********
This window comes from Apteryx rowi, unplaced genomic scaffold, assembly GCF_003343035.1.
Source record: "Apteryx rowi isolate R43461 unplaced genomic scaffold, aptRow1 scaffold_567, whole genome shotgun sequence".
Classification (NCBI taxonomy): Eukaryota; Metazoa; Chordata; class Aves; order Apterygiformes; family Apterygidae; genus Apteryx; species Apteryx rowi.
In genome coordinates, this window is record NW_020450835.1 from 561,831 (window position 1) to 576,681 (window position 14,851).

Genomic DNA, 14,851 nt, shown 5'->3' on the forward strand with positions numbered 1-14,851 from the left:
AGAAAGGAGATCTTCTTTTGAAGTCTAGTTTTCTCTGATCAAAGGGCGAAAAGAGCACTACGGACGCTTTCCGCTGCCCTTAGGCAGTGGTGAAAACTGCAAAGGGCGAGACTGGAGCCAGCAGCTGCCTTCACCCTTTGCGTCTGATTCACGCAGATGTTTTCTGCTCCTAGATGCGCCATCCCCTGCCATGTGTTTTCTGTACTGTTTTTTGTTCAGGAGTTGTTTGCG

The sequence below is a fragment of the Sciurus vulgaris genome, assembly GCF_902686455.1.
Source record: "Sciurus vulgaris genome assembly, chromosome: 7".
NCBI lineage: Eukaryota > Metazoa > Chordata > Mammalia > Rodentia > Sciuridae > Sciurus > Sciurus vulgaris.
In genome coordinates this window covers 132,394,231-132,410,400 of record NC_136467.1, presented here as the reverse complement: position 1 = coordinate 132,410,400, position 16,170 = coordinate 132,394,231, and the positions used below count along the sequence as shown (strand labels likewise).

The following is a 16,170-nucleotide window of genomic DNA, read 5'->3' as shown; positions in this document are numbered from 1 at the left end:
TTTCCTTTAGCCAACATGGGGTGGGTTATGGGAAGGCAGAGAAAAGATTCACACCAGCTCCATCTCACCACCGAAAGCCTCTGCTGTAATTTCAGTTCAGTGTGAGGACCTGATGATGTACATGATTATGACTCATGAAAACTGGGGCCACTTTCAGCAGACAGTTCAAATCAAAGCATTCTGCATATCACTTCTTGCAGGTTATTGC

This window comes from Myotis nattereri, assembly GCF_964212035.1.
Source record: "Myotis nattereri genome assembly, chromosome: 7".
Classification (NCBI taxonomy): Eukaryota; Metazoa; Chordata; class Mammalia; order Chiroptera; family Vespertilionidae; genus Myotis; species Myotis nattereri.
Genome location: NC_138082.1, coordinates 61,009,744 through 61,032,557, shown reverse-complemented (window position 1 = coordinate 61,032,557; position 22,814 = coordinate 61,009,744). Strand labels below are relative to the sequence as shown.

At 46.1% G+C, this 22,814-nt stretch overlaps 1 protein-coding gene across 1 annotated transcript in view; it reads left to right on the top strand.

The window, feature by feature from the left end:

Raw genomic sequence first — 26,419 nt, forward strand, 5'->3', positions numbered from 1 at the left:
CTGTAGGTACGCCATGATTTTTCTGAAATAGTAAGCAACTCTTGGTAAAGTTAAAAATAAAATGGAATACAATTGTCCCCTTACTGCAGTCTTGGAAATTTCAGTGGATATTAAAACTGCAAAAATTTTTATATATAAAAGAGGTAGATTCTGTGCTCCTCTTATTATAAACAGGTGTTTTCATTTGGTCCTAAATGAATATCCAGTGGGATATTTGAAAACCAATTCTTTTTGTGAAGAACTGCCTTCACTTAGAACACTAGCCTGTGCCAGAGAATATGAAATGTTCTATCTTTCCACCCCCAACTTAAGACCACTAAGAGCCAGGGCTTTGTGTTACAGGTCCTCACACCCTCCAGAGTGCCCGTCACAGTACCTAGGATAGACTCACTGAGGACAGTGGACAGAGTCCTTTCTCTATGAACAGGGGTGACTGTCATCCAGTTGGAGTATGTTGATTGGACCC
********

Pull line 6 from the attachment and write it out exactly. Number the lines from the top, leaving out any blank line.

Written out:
AGAAAGGAGATCTTCTTTTGAAGTCTAGTTTTCTCTGATCAAAGGGCGAAAAGAGCACTACGGACGCTTTCCGCTGCCCTTAGGCAGTGGTGAAAACTGCAAAGGGCGAGACTGGAGCCAGCAGCTGCCTTCACCCTTTGCGTCTGATTCACGCAGATGTTTTCTGCTCCTAGATGCGCCATCCCCTGCCATGTGTTTTCTGTACTGTTTTTTGTTCAGGAGTTGTTTGCG